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About noon on March 9, 1945 we boarded a troop train and headed east. It consisted of several cars, that would be dispersed thruout the country. I was on one headed for Fort Snelling in Minneapolis, being the closest one to Watertown. It probably wasn't, but seemed to me to be the slowest train I was ever on. Seems like we got sidetracked for every milk-run coming down the track.

Salt Lake City was our first stop where they disconnected cars, tho I couldn't tell you how many. While in the station we were allowed to get off and stretch out legs for a spell. With our ill-fitting new uniforms with no insignia or anything, we did make a motley looking bunch. Heard one civilian make the remark that it was another bunch of recruits heading for basic training. Considering the over-seas time of all of us, we just laughed and didn't bother to correct the guys misconception.

Late afternoon March 12, (my 22nd birthday) we arrived at the Union Station in Omaha, Nebr. Our car was disconnected and pulled to the side. The officer in charge of our car informed us that we would have about a 6 hour delay waiting for a regular train heading for Minneapolis. We were free to go into the station to get something to eat or what ever. Just keep in mind that we didn't have any leave papers, so don't wander off, don't get in trouble and be on this car when it pulls out about midnite. I told him I had two sisters and a mother living in Omaha and it was my 22nd birthday. Would be allright to call them and maybe go out and have a birthday dinner with them, as I hadn't seen them in 3-1/2 years. His reply, "just be on this car at midnite"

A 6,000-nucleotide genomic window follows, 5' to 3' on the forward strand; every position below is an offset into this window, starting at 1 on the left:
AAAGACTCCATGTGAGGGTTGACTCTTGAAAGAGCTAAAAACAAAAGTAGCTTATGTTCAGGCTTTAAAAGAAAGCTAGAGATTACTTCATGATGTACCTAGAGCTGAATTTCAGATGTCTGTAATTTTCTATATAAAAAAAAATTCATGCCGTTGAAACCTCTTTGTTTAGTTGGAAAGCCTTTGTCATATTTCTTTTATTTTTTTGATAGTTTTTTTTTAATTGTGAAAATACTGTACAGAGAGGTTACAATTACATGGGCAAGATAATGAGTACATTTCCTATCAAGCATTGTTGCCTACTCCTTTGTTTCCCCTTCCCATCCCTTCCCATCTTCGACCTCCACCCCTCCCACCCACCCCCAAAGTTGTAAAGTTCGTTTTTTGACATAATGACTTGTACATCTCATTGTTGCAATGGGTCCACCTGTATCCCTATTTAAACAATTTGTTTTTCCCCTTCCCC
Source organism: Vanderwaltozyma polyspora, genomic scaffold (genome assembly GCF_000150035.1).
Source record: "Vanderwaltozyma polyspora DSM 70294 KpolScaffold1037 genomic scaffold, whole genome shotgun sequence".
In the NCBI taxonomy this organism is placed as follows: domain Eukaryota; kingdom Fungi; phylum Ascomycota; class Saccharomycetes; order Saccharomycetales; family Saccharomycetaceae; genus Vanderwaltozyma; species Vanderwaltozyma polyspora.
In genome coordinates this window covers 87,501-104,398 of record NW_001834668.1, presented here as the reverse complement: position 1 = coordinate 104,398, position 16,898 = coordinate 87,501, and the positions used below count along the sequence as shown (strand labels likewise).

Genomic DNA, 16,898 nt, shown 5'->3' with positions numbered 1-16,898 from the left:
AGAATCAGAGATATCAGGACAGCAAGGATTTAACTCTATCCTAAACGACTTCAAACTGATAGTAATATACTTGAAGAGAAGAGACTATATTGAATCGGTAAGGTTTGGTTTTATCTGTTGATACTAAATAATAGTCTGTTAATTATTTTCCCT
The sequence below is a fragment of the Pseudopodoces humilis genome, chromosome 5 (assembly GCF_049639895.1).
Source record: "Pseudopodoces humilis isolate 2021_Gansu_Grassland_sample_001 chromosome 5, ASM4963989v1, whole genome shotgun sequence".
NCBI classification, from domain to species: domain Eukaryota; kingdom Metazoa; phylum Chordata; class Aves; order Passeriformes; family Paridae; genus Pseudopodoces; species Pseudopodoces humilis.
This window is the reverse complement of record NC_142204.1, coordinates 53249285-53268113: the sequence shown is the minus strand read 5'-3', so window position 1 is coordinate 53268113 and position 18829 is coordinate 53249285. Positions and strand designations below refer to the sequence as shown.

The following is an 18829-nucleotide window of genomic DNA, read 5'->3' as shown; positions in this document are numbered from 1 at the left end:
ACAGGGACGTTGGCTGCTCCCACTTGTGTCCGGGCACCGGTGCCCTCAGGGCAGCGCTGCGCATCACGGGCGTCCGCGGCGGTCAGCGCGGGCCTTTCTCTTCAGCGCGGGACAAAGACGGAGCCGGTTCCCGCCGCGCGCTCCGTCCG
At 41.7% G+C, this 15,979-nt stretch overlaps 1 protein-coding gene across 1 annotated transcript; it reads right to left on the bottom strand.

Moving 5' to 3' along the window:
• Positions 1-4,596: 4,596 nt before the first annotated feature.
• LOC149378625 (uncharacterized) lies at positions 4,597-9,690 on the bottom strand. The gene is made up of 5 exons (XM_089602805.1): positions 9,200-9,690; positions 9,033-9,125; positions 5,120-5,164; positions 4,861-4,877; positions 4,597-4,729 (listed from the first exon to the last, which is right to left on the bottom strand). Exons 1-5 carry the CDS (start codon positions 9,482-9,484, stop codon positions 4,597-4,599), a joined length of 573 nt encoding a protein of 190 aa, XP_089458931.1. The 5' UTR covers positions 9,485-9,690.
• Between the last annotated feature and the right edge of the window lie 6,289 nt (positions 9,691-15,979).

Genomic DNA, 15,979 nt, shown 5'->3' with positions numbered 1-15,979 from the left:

I made a phone call to Shirley, who had acquired a husband in my absence. After recovering from her initial shock, she said they would go pick up Mom, Sis and Pappy and be down within the hour. That nite we had one hell of a reunion in Omaha's Union Station. My memory of my Mom crying is limited to when her Dad died, the first time Maynard got busted and when her Mother died. But there were tears in her eyes that nite -- might have been some in mine too -- it had been a long time. Met my new brother-in-law, Bob Kelley, for the first time. He was working in the claim dept. of an insurance company. Seems he had graduated from Creighton Law School in 1938, went back to his home in Grand Island and hung out his shingle. Says he practiced law until he got good and hungry, then he went to work. I don't remember the name of the resturant but we did go out and have a birthday dinner. Don't remember what I ordered but you can bet it was the best birthday party I ever. They delivered me back to the station in time, and about midnite we pulled out for Ft. Snelling.

Arrived at Snelling the next morning and reported to the proper authorities. One more time we were issued new uniforms, had our medical records checked for shots, etc. Had time to get a couple shirts and the blouse to the base tailor and have them fitted and all appropriate chevrons and hash marks sewed on. Was issued the ribbons our records showed we were authorized to wear -- in my case strickly service and campaign ribbons, no above and beyond the call medals, I was a survivor not a hero. Were paid up to date, that would come in very handy the next three weeks. Finally on about the 2nd or 3rd morning I was handed orders to report to the Air Force Redistribution Center at Santa Anna, Calif., 21 days from this date. More commonly known as a delay in route. Went and found me a cab and start 21 glorious day of freeedom.


Jack Heyn in the South West Pacific during WW2 - The Full story


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This page first produced 1 January 2001

This page last updated 08 December 2017